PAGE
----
by Interviews

Drummer and songwriter John Wright started Nomeansno with his brother Rob back in 1979. On Sep. 20, 2015, the influential band will be inducted into the Western Canadian Music Hall of Fame. Punknews staffer Keenan Novi caught up with Wright to talk about the hall of fame ceremony, the current status of Nomeansno and writing music for robots.

To start off, congratulations on your induction into the Western Canadian Music Hall of fame.
Thank you very much. It’s a somewhat unexpected considering some of the other bands that have been inducted in the past. But I guess some old school Nomeansno fans from back in the day have grown up and become involved with this and they wanted to get us in.

It’s interesting to receive this honor as you never had a lot of mainstream exposure.
Like I say, it’s all unexpected because we’ve never been associated with that side of music so much. I don’t think that this is some big industry event, but it certainly leans more towards that than we ever did as a band. There are a lot of people who have seen us over the years and they’ve all gone off and done this, that and the other thing. So you see Nomeansno fans popping up in strange places. We’ve been around for a long time and half the battle with a band is sticking around. After a while people go “Wow, they did it. They’re still here and making music.” Although we haven’t done much in the last two years, we’ve been on a hiatus more or less. But, yeah, if you just last long enough, people start to notice (laughs). When I was starting out just playing music and the whole punk rock thing was happening, there were all those bands that made you go “wow.” You’re influenced by them and they bring you a lot of energy and excitement. So, it’s flattering that people talk about how we’ve influenced others or inspired them to make music. It’s very gratifying.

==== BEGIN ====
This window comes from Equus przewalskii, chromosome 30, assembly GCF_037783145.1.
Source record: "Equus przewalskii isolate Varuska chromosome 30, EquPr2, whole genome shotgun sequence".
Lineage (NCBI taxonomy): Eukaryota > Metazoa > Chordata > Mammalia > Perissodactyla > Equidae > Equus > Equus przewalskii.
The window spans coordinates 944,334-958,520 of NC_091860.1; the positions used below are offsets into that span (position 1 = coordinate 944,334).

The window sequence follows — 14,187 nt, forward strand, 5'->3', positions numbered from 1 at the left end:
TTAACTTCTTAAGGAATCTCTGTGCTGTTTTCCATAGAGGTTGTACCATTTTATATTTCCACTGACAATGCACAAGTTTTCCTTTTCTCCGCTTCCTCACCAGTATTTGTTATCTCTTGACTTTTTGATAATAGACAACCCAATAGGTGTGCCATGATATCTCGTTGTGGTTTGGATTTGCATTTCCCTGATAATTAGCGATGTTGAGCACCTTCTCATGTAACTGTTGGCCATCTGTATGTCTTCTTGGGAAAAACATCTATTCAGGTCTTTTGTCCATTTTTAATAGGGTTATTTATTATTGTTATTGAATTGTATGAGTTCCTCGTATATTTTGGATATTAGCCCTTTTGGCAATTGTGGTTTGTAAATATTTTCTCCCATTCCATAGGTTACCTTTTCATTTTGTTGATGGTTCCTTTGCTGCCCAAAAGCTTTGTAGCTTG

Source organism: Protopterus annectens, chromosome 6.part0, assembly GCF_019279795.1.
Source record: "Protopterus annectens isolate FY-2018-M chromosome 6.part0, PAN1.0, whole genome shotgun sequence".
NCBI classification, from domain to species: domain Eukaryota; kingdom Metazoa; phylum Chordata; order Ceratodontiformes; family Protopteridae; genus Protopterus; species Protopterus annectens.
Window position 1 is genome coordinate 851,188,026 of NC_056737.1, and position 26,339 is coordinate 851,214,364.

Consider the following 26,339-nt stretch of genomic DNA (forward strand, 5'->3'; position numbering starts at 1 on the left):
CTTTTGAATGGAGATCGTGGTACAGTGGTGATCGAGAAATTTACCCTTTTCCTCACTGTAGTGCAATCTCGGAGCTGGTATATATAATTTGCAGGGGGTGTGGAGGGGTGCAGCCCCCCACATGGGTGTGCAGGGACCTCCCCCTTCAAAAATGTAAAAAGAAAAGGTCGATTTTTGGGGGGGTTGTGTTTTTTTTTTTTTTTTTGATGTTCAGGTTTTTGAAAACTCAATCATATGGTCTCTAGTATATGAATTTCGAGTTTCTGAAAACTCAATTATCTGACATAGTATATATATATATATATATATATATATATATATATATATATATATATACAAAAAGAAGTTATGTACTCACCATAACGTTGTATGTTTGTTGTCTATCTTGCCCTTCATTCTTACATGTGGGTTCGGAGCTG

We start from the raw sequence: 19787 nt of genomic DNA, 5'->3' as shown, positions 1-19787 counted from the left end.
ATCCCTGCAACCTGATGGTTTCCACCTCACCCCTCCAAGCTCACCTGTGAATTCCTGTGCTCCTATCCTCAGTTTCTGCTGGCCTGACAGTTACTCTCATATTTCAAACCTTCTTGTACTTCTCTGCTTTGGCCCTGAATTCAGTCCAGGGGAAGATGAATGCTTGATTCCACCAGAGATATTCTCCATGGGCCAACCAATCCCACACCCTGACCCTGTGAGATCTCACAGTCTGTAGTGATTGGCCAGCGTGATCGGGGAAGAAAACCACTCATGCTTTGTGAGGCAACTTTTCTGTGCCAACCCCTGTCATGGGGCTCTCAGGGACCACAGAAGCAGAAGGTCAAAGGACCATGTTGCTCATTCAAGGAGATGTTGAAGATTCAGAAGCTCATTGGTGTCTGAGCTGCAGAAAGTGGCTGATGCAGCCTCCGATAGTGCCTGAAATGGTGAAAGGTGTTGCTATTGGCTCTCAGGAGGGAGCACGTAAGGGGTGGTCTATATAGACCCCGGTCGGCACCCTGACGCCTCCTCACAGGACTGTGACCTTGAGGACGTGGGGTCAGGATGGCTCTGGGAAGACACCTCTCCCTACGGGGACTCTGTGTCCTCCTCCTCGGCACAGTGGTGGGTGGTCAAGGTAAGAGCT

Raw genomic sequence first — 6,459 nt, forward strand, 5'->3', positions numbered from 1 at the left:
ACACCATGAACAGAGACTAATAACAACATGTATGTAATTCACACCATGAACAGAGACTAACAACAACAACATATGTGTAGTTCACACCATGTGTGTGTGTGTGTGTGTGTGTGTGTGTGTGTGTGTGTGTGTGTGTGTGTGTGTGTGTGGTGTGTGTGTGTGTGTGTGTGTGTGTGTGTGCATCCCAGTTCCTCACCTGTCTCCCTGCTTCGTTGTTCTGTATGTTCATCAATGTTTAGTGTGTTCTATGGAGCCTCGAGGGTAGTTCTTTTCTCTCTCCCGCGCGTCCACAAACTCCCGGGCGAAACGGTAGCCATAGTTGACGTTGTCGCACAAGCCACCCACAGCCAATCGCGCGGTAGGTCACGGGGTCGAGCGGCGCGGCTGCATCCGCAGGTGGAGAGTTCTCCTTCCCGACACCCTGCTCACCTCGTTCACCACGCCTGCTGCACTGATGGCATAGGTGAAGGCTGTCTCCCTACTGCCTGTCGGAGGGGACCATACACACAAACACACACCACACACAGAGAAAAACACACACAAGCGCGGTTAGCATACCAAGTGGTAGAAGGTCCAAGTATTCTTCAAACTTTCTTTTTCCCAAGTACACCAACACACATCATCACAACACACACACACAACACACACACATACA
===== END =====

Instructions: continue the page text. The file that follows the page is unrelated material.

It’s no small feat lasting as long as you have. The music industry has changed so much since you’ve started.
Yeah, it’s absolutely changed and nothing is the way it was, really. You know, when we were putting records out, that’s just what you did. You put out vinyl, you needed to find a label, get yourself into the distribution system, and get people working for you. It’s so different now. Labels are somewhat irrelevant; they’re more like promotional companies. So I can’t imagine what it would be right now to just start out. Like what would I be doing? What would my priorities be? I think, in the end, it’ll be the same as it always was. We never thought about the mainstream, we never thought about approaching major labels. It was, well, “we gotta make records and play shows.” Nothing has changed in that respect. You’ve just got to get in front of people and play.

Will you be performing at the awards ceremony?